Thursday, August 9, 2012

The Meaning of Volunteer Service

Almost a year ago I was asked to write an article about volunteer service for the Bolivian Salesian magazine. It's not a masterpiece, but it explains a little something about the meaning of our lifestyle. Also, it was written and published in Spanish, and actually sounds a lot better in the original, which is kind of a nice feeling as a non-native Spanish speaker.

Sacrifice, Love, and Example in the Life of a Volunteer

The Meaning of Sacrifice

When God calls us to a missionary experience, no matter where or for how long, he asks of us a sacrifice. It may be something as simple as our time or abilities, but there is always something we must offer to Him. It is a way of asking us, "What are you prepared to surrender to me? Your time, your abilities? Your friendships, your work, your culture, your language, your lifestyle, or your way of understanding the world? Do you believe that this calling is worth more than all this?" The missioner answers "yes" and, like the man who sells everything to buy the land where he discovers a great treasure (Matthew 13: 44-46), sacrifices everything necessary to go where God waits to reveal his grace.

Two years ago, I arrived in Bolivia for the first time to begin a year of service with the Salesian Lay Missioners. When I boarded the plane in the United States I was excited, and sure that I was about to begin a  beautiful experience. But, looking through the windows of the car as we drove from the airport to the orphanage, "Hogar María Auxiliadora," I could only wonder  "what have I gotten myself into?" Nothing looked like my homeland. I had no idea how I would function, how I would settle in to a place so different. I felt confused and lost and I knew I had an entire year ahead of me. In that moment I wanted to say to the driver "turn around! I'm going back to the airport!" Thanks be to God, I couldn't speak enough Spanish to get in the way of His plans like that.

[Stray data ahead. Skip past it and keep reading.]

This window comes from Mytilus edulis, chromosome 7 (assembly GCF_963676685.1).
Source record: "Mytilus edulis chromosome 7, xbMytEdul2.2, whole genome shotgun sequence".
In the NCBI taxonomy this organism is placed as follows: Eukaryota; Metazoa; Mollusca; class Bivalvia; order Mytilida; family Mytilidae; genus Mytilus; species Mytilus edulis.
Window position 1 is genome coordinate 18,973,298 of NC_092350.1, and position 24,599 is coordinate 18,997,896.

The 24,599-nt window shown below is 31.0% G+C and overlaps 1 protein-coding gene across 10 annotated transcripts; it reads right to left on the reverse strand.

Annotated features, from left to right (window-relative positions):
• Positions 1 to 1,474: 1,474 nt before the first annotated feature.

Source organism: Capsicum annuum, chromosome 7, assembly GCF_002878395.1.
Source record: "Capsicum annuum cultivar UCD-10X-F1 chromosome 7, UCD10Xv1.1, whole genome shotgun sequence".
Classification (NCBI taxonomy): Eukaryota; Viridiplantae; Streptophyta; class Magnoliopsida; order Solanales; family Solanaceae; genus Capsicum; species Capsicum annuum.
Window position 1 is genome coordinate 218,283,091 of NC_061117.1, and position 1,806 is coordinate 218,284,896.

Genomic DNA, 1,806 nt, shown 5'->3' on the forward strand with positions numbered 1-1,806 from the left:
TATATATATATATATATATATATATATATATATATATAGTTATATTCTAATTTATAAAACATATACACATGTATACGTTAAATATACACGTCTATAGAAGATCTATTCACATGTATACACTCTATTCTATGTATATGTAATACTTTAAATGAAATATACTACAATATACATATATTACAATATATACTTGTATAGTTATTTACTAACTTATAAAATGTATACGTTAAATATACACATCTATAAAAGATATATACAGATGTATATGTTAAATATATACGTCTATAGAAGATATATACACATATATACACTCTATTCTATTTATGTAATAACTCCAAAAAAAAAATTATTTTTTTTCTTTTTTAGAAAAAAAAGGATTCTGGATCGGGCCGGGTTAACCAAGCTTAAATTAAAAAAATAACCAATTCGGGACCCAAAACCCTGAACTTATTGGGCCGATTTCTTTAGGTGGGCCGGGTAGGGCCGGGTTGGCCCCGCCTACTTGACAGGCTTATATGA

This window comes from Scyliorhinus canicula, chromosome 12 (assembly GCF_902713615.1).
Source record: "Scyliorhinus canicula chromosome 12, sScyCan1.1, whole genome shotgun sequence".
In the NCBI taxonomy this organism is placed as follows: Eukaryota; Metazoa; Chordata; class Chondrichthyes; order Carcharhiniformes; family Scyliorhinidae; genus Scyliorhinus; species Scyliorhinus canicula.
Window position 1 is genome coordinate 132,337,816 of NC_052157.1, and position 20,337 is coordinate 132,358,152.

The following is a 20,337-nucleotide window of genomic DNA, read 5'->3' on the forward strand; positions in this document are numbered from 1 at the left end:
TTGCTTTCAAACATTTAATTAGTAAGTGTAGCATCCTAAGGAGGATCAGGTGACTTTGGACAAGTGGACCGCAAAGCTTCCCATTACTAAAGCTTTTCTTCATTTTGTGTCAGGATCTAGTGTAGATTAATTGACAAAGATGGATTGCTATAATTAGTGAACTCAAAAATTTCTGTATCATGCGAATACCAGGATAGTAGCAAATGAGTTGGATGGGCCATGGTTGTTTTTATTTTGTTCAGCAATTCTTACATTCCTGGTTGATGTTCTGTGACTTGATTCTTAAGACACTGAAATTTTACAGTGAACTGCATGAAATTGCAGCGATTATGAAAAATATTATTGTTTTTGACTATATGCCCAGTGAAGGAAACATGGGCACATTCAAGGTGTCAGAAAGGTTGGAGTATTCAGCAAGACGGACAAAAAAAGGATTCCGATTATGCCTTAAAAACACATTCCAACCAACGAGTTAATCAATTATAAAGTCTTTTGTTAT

Throughout the following months, I learned to trust that God would return to me everything that I had left behind to follow Him. When I was alone, the sisters, the girls in the orphanage, and the community accompanied me. When I couldn't speak the language, I learned to give and receive the kind of love that cannot be expressed in words. When I missed my home culture, I began to see the beauty of the Bolivian culture. When I felt useless and small against the material and spiritual needs of the girls, I finally recognized God's providence. I thought that I had lost everything by coming here, but in reality I had found the great treasure that is God's love.

The Meaning of Love

This same love lies at the center of the calling that each of us receives. The presence of each volunteer is a testament to this love. We know that the poor, the abandoned, and the afflicted are loved by God, because God calls us to surrender ourselves for them, following the example of Christ. But it is a great mistake to think that my mission, as a volunteer, is to bring the love of God to Bolivia or to this orphanage. The love of God is already present in every place and in every person. My mission, then, is to find it, rejoice in it, and reflect it back to others. Is there any task more beautiful than this?

The labor of each volunteer, no matter what it is, is above all a gift to the actual volunteer. In my  case, I came to offer a year of service to the girls of Hogar María Auxiliadora. But, as the months went on, I learned that each day I received more than I could ever give. At the end of the year, I renewed my contract, then ended that year by doing so once again. The decision to stay had nothing to do with what I can offer to this place, but seemed rather a matter of what God was revealing to me through these girls. In this way, the love that I encountered was not just God's love for these girls, but God's love for me reflected through this calling.

The Meaning of Example

The experience of volunteer service, in many cases, makes no sense to the world. It is a special calling that confuses others. When I presented the idea of committing to a year of service, I found many friends and family members who saw it as a year of frivolous wandering. Even today people ask me "so when are you coming back home to start your life?" or "when are you going to finish this little adventure and come back to reality?" In a world where the value of each hour is measured in dollars and each experience is only good for impressing others, the confusion of others towards volunteers is notable. In the midst of these doubts and criticisms, we find our second mission: preaching through our lives.